Author: Justin Smith
Theme: HOLE rebus
- 20a: Song that includes woofs in its chorus (Who leT THE DOGS OUT). I got this right away, but as I listen to the song again, I can't tell if they're saying "woof woof woof" or "who who who". You decide.
- 37a: What you might use to finish this puzzle (THREE hole PUNCH).
- 57a: Unified entities (INTEGRATED WholeS).
- 18d: Irascibility (CholeR).
- 28d: Reflecting no sound (ECholeSS).
- 56d: Tevye's creator (SholeM).
And the crossings:
I've got to be honest -- I was underwhelmed by this theme. Too many little things about it just rubbed me wrong. Let's take them in order of annoyance.
Firstly, the title was both too easy and too inapt. Swiss Cheese just screams HOLES, doesn't it? I mean, what else would one expect? But Swiss Cheese does not imply three equal-sized, regularly-spaced holes. The real theme of this puzzle is the three-hole punch, which is a fine concept. Unfortunately, it only allows for three rebus squares, which makes for kind of a ho-hum solve. But at least give it a title that fits, and save the Swiss Cheese title for another, more appropriate theme.
Secondly, I wasn't crazy about about the long fills. WHO LET THE DOGS OUT is great; no complaints there. The middle one defines the theme, so okay, though it's too bad HOLE has to sit there as a standalone word. But that's life. But INTEGRATED WHOLES is just kind of blah. I don't find it interesting, and I don't like that "wholes" sounds just like "holes" -- it would have been nicer to find a fill that hid the rebus more like the first one.
Thirdly, I wasn't crazy about the short fills. SHOLEM, CHOLER, and ECHOLESS? Not so much.
Fourthly, two 12-letter themes and an 11-letter theme make for a bit of an ugly grid. Late-week puzzles should be more open and elegant. Those 5-square blobs of black on the east and west coasts of the puzzle are unfortunate.
Finally, and yes we're getting really nitpicky here, it would be pretty difficult to actually use a three-hole punch to "complete" the puzzle (even if the size was correct), since the holes run diagonally. You can usually only get about an inch or so of the paper's margin into the machine. :)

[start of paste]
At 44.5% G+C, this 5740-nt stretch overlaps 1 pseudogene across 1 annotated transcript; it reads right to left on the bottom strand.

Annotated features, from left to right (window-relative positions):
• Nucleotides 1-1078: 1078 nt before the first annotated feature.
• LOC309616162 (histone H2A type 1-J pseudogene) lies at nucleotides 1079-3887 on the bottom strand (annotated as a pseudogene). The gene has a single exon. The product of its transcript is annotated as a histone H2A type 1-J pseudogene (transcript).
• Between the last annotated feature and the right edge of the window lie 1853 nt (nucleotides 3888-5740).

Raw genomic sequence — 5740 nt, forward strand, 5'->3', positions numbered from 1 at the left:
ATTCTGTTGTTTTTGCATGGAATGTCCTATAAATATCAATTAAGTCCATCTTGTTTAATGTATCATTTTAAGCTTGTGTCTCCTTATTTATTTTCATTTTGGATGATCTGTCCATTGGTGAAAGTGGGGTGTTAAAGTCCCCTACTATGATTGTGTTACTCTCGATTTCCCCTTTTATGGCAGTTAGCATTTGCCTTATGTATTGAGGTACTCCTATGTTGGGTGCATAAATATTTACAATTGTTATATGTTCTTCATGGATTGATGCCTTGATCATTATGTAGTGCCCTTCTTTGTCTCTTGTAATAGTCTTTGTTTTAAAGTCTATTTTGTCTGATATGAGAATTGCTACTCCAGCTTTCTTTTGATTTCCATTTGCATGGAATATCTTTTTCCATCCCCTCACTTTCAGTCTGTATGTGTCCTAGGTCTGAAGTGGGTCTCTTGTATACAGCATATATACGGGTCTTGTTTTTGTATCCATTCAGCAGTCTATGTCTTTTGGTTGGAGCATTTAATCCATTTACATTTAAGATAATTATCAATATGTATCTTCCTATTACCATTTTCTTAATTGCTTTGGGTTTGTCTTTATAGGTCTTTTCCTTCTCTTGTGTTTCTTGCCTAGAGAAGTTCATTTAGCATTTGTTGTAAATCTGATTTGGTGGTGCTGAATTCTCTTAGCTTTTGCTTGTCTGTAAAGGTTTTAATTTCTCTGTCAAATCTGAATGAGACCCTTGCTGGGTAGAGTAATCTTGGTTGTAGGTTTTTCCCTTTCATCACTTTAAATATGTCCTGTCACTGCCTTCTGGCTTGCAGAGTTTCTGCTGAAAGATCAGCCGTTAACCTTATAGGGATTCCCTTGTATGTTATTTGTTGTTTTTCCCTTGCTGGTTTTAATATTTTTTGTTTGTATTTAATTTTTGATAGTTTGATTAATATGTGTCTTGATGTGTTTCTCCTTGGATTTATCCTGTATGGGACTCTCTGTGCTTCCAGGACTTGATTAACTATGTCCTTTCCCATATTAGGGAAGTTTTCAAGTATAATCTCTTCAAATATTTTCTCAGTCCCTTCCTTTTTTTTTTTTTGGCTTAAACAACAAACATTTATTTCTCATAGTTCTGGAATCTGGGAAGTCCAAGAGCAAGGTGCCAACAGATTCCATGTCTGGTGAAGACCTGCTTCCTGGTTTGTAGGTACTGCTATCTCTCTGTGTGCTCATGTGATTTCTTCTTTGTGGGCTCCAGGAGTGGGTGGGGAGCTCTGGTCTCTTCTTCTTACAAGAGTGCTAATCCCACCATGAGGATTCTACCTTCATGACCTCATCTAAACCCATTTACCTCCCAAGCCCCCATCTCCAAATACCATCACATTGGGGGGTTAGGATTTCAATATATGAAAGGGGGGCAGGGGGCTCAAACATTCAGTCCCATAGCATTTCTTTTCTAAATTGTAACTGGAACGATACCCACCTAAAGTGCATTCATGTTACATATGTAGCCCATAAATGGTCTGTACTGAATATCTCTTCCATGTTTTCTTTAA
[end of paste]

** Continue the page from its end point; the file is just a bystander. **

- 4a: Professor played by Christopher Lloyd (PLUM). Never saw this 1985 film of "Clue", but didn't need to. My first thought was "Back to the Future", and I couldn't remember his name there so I skipped past it. It's Dr. Emmett Brown, if you were wondering.
- 14a: Main man? (TAR). The main is the ocean.
- 15a: "The ___ Report" (1976 book) (HITE). A book on female sexuality that came out when I was 14; of course I read it.
- 16a: Prominent Shaker (ANN LEE).
- 17a: 2000 Best Picture nominee (CHOCOLAT).
- 19a: 1995 A.L. MVP (Mo VAUGHN). He was with the Red Sox at the time. Here's one of my favorite Mo Vaughn moments. Aaron Sele throws tight on George Bell, who charges the mound. Sele steps aside and Mo Vaughn comes charging in from the first base side and flattens Bell. Good stuff. Check it out here.
- 22a: Secretly (SUBROSA). According to the American Heritage Dictionary: "from the practice of hanging a rose over a meeting as a symbol of confidentiality". I much prefer the cone of silence, myself.
- 24a: Reuss River's canton (URI). I'm sure I've seen this in puzzles before. I knew it was going to be vowel-consonant-vowel, but I needed crossings to nail it.
- 25a: It contains uracil (RNA). If you say so.
- 26a: Carbon-date, e.g. (AGE). Nice clue.
- 27a: Unlike absolute values: Abbr. (NEG). Absolute values are positive by definition.
- 29a: Bass parts (PEGS). I guess tuning pegs. Are there other pegs on a bass? Not on mine.
- 44a: Subject of a museum in Austin, Minnesota (SPAM). Somehow I knew the answer here was SPAM. I couldn't have told you where the Spam Museum was, but my subconscious must have remembered.
- 49a: Start to go? (GEE). Cryptic letter clue. Potty humor.
- 51a: "This Is the Life" singer Macdonald (AMY). This is not music I tend to listen to. Here it is:
- 53a: Broadway success (HIT SHOW).
- 60a: Very ardent (RAH RAH).
- 61a: Premature (UNTIMELY).
- 64a: Eponymous pants wearer Bloomer (AMELIA).
- 3d: Cow (BROWBEAT). Excellent.
- 6d: Jazz fan, perhaps (UTAHAN). The problem with sports teams moving from city to city is that their names no longer make sense. The New Orleans Jazz was a very logical team name. So were the Minneapolis Lakers, for that matter. What's next, the Buffalo Heat?
- 8d: Degust (SAVOR). Degust sounds a lot less pleasant that savor, doesn't it?
- 9d: Caterpillar roll component (UNAGI). Crossword constructors must have given great praise when sushi went mainstream.
- 12d: Like many a moved picture (REHUNG). Also, the title of an email reply regarding "American Idol" season three?
- 13d: Good dishers (YENTAS). Not really tricky at all. Is there another meaning of disher besides one who spreads gossip?
- 31d: Runner-up to Secretariat in the Kentucky Derby and the Preakness (SHAM). Nobody remembers the losers.
- 33d: Part of WYSIWYG (SEE). What you see is what you get.
- 36d: Roadhouse (INN).
- 38d: Good class for a lazybones (EASY A).
- 39d: International waters (HIGH SEAS). Also, the main.
- 42d: Defunct GM brand (GEO).
- 45d: Where balboas are spent (PANAMA). For some reason, I knew this. I think there was a currency puzzle a while back with ROCKY BALBOA in it, wasn't there? Ah yes, here it is... August 6th.
- 46d: Upstanding music? (ANTHEM). Cute.
- 52d: "South Park" puppet (MR HAT). Very nice.
- 58d: Oil company founder Halliburton (ERLE). Seen this before. Still didn't remember.
- 59d: Narwhal's protrusion (TUSK).
Despite the underwhelming theme, this wasn't a bad puzzle. Just not one of my favorites.
Thanks for listening.
- Pete M.